Of late, Stuckey has begun to make a greater impact on defense, as well, finishing last week's playoff victory over Cincinnati with a career-high five tackles and two passes defended. His 26 tackles this season came through both defense and special teams, where he has garnered mention for a spot in the pro bowl during the past couple of seasons.
"Stuck might be the best I've seen in my 11 years," San Diego punter Mike Scifres said in a recent interview with the San Diego Union-Tribune. “Some of the things he can do, the way he can change games, it's almost second to none right now."
Added Chargers place kicker Nick Novak: "He's virtually unstoppable because his technique is that good. He's such a student of the game. He just has, it seems, a counter move for every move they're bringing at him. Of course, he's human, but sometimes you think he's made for special teams."
Harris followed Stuckey into the league in 2011 but went the route of joining the Broncos as an undrafted free agent following the NFL lockout. Like Stuckey, the Bixby, Okla., native first made his mark on special teams, but when the Broncos' secondary endured key injuries, Harris was tossed into the lineup on defense and quickly became one of the team's top utility men, thanks largely to the many roles he played while at Kansas.
He has been referred to by some as the NFL's best coverage guy on slot receivers and his intelligence, physicality and tackling ability have made him one of the most valuable defensive players on the AFC's top seeded team that finished 13-3 during back-to-back seasons.
Harris' contributions to the Mile High City have reached far beyond the field. He's one of the team's most active members in the community and, recently, was given the Darrent Williams Good Guy award by the Denver media.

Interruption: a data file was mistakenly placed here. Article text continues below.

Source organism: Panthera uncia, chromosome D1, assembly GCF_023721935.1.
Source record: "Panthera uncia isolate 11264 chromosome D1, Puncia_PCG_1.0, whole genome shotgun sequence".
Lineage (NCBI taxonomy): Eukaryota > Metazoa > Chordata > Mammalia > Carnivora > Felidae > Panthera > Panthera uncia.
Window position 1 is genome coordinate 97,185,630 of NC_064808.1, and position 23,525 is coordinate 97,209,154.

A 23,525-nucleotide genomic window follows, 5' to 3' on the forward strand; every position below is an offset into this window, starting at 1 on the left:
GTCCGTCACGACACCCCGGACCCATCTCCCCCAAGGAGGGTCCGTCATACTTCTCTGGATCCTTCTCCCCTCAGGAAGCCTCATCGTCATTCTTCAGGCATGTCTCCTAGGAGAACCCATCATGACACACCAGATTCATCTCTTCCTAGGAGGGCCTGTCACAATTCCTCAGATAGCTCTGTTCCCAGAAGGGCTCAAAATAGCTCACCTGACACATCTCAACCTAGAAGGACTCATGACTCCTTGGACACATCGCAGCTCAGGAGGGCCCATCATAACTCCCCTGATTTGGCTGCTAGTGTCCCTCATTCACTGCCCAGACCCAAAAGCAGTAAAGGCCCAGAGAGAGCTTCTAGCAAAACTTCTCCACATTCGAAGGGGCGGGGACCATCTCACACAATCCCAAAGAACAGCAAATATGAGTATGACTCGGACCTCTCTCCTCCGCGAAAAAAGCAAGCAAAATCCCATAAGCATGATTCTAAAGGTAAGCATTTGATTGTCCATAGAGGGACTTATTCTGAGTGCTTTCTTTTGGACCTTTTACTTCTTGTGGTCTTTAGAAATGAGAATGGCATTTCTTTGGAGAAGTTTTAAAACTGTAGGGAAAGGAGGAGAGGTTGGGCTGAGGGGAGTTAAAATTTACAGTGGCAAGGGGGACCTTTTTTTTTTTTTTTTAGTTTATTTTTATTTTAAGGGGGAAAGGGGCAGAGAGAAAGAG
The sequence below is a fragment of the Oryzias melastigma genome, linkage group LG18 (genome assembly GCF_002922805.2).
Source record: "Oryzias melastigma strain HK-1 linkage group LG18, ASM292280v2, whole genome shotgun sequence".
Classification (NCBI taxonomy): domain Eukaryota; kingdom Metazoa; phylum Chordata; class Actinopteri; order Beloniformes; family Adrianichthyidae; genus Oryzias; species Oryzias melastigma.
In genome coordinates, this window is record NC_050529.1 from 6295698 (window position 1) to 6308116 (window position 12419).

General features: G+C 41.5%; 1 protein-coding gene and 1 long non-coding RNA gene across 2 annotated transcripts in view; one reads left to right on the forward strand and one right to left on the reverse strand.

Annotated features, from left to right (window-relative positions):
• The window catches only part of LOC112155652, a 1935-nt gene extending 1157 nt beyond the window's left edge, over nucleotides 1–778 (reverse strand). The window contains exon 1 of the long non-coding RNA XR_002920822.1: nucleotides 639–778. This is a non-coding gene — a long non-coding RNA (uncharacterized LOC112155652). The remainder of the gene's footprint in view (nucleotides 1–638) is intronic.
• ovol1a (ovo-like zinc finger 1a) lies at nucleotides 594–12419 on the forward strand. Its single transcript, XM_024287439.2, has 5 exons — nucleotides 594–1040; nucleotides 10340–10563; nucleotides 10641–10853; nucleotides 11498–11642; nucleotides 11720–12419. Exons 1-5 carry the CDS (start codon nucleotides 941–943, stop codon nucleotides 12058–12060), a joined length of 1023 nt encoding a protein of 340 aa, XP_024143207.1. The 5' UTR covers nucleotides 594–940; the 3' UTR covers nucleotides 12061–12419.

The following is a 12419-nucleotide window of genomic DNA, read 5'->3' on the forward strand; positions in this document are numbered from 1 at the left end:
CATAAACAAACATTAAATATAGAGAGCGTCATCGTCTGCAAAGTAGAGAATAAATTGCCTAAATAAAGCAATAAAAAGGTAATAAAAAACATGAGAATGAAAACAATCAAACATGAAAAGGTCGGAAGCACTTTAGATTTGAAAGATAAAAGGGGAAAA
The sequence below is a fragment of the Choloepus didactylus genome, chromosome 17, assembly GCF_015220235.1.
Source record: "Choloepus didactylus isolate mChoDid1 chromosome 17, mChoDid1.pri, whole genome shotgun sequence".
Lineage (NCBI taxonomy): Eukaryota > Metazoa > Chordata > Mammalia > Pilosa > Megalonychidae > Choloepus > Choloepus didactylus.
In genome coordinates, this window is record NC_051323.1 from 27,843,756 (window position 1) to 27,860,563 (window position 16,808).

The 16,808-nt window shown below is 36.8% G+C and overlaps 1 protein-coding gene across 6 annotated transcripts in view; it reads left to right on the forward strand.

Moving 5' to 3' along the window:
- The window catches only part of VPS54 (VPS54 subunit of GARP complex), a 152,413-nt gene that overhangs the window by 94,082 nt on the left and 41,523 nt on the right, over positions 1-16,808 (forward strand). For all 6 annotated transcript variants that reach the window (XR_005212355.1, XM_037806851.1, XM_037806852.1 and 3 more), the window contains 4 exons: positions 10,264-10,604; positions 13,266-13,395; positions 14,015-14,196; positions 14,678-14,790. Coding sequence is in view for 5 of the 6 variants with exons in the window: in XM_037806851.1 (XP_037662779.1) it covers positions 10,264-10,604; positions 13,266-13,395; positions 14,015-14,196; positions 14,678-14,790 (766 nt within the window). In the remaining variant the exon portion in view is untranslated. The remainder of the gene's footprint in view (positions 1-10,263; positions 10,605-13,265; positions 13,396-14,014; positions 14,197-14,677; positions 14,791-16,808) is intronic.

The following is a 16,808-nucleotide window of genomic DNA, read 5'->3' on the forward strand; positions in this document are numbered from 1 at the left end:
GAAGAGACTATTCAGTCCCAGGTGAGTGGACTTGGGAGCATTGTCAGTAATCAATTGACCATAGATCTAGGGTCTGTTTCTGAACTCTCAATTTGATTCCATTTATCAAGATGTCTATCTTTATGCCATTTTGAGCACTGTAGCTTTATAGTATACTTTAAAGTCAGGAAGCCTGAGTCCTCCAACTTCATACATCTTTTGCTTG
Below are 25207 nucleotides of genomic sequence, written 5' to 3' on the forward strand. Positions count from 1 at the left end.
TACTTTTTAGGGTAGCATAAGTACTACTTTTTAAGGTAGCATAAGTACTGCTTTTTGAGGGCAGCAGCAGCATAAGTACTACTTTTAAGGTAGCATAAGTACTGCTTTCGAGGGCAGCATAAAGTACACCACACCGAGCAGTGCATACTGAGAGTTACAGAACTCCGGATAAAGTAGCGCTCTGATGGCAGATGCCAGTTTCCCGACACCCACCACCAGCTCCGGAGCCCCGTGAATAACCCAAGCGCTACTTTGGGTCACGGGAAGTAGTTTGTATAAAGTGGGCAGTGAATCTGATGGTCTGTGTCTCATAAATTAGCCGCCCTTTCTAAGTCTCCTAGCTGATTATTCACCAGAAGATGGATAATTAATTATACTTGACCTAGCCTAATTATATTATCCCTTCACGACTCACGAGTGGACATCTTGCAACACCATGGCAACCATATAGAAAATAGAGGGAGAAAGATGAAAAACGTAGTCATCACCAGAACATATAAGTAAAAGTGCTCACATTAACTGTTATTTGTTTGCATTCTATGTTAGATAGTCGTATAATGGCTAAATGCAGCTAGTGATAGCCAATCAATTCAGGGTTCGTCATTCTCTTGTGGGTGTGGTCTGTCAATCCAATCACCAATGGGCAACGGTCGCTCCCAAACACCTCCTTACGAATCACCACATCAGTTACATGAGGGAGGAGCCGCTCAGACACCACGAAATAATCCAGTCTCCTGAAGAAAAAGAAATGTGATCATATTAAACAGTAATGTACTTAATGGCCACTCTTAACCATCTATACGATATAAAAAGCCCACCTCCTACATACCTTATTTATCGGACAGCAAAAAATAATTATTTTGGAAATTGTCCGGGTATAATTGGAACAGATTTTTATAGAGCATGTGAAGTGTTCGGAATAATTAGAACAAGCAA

"He’s a stand-up guy even when times aren’t going real well," Denver coach John Fox said of Harris. "He’s, I think, mature beyond his years. I think he’s done a tremendous job just where he came from and what he’s accomplished in a short time here with the Broncos. It doesn’t surprise me.”
Johnson, who, like Stuckey, was invited to the NFL combine, went undrafted but quickly agreed to a free-agent deal with Denver following the completion of the 2012 draft.
The former Jayhawk, who led Kansas in tackles during his junior and senior seasons, said Harris' trailblazing paved the way for him to land in Denver.
“It actually meant a lot,” Johnson told the Journal-World at the time. “He was the one who called me and told me they were trying to draft me. He called me and told me all about Denver and told me they were a team on the rise, and I wanted to go to a team that could contend and win Super Bowls and stuff like that.”
Johnson spent his early days at Kansas as a walk-on desperate for an opportunity. He spent a chunk of time living on teammates couches and had to overcome a couple of major injuries prior to college that slowed his development. Despite all the adversity, Johnson stuck it out and wound up becoming one of the top tacklers in the Big 12 before leaving college.
That relentless style and attitude seems to be serving him well in the NFL, too.
"He's the guy that if anything happens, he's so into the game he's like, 'Now, Coach? I'm ready,' " Denver defensive coordinator Jack Del Rio told the Denver Post.
Sunday is not the first NFL meeting between these three former Jayhawks. The Broncos and Chargers played twice during the regular season in 2012 and twice this season, as well. Denver won three of the four meetings, but San Diego emerged victorious during the most recent match-up, which has added significant intrigue to the showdown between the AFC's top-seeded and bottom-seeded teams this weekend.
Because of each team's Jayhawk ties, that showdown figures to be even more interesting for Kansas football fans.
As an appetizer, former KU All-American Aqib Talib and the New England Patriots will face the Indianapolis Colts on Saturday night in the weekend's other AFC playoff game. If Talib and the Patriots prevail, they'll play the winner of the San Diego-Denver game on Jan. 19 for the right to go to the Super Bowl, and the book of biggest pro football games between former Jayhawks will include another chapter.